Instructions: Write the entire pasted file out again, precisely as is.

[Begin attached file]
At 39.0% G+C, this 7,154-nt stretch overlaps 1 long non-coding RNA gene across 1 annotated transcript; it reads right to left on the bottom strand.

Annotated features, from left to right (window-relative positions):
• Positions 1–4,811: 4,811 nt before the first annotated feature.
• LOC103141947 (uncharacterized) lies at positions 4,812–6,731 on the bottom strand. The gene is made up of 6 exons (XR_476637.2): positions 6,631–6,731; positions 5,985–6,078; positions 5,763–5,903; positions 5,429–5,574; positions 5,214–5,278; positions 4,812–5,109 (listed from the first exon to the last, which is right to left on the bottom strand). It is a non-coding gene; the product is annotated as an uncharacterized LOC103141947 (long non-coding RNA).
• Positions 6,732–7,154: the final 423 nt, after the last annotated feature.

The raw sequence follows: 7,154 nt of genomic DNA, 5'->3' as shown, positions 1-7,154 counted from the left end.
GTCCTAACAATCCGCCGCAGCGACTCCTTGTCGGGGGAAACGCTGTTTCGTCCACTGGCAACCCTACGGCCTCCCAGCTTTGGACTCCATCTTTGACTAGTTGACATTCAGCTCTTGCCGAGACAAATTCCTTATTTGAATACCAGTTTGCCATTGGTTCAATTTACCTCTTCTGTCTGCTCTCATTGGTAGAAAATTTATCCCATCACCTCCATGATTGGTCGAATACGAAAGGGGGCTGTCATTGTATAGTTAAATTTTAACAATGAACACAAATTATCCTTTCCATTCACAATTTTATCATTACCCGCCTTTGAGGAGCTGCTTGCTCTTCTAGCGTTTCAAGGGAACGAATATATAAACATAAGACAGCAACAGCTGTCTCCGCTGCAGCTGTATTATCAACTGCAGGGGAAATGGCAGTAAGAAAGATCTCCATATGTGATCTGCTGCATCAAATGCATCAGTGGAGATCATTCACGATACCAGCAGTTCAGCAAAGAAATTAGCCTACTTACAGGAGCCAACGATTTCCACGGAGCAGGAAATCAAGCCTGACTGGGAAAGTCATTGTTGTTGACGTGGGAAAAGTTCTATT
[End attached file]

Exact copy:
At 39.0% G+C, this 7,154-nt stretch overlaps 1 long non-coding RNA gene across 1 annotated transcript; it reads right to left on the bottom strand.

Annotated features, from left to right (window-relative positions):
• Positions 1–4,811: 4,811 nt before the first annotated feature.
• LOC103141947 (uncharacterized) lies at positions 4,812–6,731 on the bottom strand. The gene is made up of 6 exons (XR_476637.2): positions 6,631–6,731; positions 5,985–6,078; positions 5,763–5,903; positions 5,429–5,574; positions 5,214–5,278; positions 4,812–5,109 (listed from the first exon to the last, which is right to left on the bottom strand). It is a non-coding gene; the product is annotated as an uncharacterized LOC103141947 (long non-coding RNA).
• Positions 6,732–7,154: the final 423 nt, after the last annotated feature.

The raw sequence follows: 7,154 nt of genomic DNA, 5'->3' as shown, positions 1-7,154 counted from the left end.
GTCCTAACAATCCGCCGCAGCGACTCCTTGTCGGGGGAAACGCTGTTTCGTCCACTGGCAACCCTACGGCCTCCCAGCTTTGGACTCCATCTTTGACTAGTTGACATTCAGCTCTTGCCGAGACAAATTCCTTATTTGAATACCAGTTTGCCATTGGTTCAATTTACCTCTTCTGTCTGCTCTCATTGGTAGAAAATTTATCCCATCACCTCCATGATTGGTCGAATACGAAAGGGGGCTGTCATTGTATAGTTAAATTTTAACAATGAACACAAATTATCCTTTCCATTCACAATTTTATCATTACCCGCCTTTGAGGAGCTGCTTGCTCTTCTAGCGTTTCAAGGGAACGAATATATAAACATAAGACAGCAACAGCTGTCTCCGCTGCAGCTGTATTATCAACTGCAGGGGAAATGGCAGTAAGAAAGATCTCCATATGTGATCTGCTGCATCAAATGCATCAGTGGAGATCATTCACGATACCAGCAGTTCAGCAAAGAAATTAGCCTACTTACAGGAGCCAACGATTTCCACGGAGCAGGAAATCAAGCCTGACTGGGAAAGTCATTGTTGTTGACGTGGGAAAAGTTCTATT